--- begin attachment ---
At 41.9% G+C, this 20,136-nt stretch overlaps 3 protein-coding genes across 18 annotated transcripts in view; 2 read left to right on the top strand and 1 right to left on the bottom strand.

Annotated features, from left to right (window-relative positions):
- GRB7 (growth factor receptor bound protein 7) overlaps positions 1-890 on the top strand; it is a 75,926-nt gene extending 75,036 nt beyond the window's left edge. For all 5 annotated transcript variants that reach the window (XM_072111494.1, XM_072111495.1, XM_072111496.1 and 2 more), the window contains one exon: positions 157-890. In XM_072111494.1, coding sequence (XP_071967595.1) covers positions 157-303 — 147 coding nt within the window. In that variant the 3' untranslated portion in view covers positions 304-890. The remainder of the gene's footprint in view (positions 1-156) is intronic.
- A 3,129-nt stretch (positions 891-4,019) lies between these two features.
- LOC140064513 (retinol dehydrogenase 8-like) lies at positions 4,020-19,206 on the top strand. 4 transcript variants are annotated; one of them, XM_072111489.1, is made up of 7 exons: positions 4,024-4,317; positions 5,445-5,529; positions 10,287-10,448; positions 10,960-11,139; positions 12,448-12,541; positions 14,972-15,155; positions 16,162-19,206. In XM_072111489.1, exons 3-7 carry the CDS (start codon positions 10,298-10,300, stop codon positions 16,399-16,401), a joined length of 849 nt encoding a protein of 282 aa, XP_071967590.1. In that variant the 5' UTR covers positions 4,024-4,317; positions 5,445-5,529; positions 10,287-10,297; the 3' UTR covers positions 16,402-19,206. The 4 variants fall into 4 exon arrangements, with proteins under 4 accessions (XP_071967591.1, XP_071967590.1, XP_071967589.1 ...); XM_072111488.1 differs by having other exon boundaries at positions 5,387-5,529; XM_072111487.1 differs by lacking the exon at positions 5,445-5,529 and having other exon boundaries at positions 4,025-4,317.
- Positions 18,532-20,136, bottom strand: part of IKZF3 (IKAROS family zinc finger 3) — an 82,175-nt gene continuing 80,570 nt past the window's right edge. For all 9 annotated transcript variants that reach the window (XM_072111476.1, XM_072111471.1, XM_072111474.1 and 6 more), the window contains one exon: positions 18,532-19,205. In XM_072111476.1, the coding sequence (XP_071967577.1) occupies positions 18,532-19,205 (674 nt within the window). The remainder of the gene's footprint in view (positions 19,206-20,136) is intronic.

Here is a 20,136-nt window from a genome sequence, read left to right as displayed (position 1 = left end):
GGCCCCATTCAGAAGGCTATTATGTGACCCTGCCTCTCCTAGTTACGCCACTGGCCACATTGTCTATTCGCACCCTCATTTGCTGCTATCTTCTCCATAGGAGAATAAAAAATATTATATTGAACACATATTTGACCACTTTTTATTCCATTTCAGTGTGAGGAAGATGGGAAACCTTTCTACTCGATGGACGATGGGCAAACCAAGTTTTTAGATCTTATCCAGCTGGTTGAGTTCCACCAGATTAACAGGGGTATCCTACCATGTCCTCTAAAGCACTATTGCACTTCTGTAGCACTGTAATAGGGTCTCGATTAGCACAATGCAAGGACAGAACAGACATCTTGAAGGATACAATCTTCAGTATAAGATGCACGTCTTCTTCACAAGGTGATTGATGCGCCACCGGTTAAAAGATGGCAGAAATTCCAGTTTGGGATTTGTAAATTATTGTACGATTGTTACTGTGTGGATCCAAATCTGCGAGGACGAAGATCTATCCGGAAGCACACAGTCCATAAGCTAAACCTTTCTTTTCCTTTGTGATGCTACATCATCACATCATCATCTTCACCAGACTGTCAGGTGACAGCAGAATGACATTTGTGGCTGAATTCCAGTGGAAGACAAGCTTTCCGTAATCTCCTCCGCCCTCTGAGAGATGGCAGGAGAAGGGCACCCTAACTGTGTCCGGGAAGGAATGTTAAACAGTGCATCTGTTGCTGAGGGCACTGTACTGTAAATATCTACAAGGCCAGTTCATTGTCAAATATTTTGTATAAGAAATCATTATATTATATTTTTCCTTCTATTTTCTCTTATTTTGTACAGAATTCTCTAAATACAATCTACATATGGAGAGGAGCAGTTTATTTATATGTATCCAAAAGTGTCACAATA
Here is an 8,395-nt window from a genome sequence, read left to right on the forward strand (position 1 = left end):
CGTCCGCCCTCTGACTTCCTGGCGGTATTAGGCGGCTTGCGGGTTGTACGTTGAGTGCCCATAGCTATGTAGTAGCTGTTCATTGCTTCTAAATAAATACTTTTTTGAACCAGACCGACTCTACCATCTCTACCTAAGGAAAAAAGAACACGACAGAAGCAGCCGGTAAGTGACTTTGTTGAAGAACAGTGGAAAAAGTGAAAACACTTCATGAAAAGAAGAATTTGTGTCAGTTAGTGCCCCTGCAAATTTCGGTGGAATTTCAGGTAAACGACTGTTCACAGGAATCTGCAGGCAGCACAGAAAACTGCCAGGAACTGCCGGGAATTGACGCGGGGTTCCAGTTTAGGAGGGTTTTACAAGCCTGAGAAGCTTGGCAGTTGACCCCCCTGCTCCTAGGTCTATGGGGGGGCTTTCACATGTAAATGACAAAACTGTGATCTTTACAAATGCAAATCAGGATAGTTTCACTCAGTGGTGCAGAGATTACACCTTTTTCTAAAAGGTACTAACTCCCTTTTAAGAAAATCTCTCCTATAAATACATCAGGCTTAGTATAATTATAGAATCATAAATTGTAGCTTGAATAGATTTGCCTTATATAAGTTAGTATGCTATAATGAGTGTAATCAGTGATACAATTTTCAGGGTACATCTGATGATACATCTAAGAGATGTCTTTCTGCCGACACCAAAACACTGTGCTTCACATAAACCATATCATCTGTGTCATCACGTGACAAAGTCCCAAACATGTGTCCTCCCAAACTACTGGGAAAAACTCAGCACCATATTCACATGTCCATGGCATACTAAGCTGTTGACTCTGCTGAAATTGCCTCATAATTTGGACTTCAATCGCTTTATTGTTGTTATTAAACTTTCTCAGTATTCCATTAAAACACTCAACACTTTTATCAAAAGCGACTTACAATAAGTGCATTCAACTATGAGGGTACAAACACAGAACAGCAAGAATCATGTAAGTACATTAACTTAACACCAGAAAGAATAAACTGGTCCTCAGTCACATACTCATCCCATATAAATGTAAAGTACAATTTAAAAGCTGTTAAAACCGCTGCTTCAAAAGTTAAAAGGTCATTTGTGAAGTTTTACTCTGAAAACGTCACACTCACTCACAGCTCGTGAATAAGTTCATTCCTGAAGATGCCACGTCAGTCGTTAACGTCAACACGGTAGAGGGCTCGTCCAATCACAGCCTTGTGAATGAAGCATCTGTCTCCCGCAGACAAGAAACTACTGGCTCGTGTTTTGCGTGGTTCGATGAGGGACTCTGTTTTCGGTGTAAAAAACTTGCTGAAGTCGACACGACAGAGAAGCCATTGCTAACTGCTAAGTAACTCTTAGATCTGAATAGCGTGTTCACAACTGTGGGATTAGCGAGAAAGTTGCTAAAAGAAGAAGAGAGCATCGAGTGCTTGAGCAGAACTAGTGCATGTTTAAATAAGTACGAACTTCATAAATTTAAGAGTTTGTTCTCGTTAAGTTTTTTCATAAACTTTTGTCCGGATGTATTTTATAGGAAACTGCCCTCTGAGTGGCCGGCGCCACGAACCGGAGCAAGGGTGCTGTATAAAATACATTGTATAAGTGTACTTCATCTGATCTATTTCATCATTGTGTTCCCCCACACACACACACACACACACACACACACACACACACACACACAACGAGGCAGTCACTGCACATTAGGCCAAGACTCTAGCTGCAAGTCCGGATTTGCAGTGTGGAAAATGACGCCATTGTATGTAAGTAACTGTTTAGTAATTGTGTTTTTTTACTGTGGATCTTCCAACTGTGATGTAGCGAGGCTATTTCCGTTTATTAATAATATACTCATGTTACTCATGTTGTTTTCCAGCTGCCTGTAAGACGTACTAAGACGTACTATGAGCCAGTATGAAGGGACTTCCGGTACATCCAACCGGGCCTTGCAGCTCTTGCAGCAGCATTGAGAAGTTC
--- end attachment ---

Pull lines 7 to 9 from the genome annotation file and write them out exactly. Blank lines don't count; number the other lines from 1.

Here is a 20,136-nt window from a genome sequence, read left to right as displayed (position 1 = left end):
GGCCCCATTCAGAAGGCTATTATGTGACCCTGCCTCTCCTAGTTACGCCACTGGCCACATTGTCTATTCGCACCCTCATTTGCTGCTATCTTCTCCATAGGAGAATAAAAAATATTATATTGAACACATATTTGACCACTTTTTATTCCATTTCAGTGTGAGGAAGATGGGAAACCTTTCTACTCGATGGACGATGGGCAAACCAAGTTTTTAGATCTTATCCAGCTGGTTGAGTTCCACCAGATTAACAGGGGTATCCTACCATGTCCTCTAAAGCACTATTGCACTTCTGTAGCACTGTAATAGGGTCTCGATTAGCACAATGCAAGGACAGAACAGACATCTTGAAGGATACAATCTTCAGTATAAGATGCACGTCTTCTTCACAAGGTGATTGATGCGCCACCGGTTAAAAGATGGCAGAAATTCCAGTTTGGGATTTGTAAATTATTGTACGATTGTTACTGTGTGGATCCAAATCTGCGAGGACGAAGATCTATCCGGAAGCACACAGTCCATAAGCTAAACCTTTCTTTTCCTTTGTGATGCTACATCATCACATCATCATCTTCACCAGACTGTCAGGTGACAGCAGAATGACATTTGTGGCTGAATTCCAGTGGAAGACAAGCTTTCCGTAATCTCCTCCGCCCTCTGAGAGATGGCAGGAGAAGGGCACCCTAACTGTGTCCGGGAAGGAATGTTAAACAGTGCATCTGTTGCTGAGGGCACTGTACTGTAAATATCTACAAGGCCAGTTCATTGTCAAATATTTTGTATAAGAAATCATTATATTATATTTTTCCTTCTATTTTCTCTTATTTTGTACAGAATTCTCTAAATACAATCTACATATGGAGAGGAGCAGTTTATTTATATGTATCCAAAAGTGTCACAATA
Here is an 8,395-nt window from a genome sequence, read left to right on the forward strand (position 1 = left end):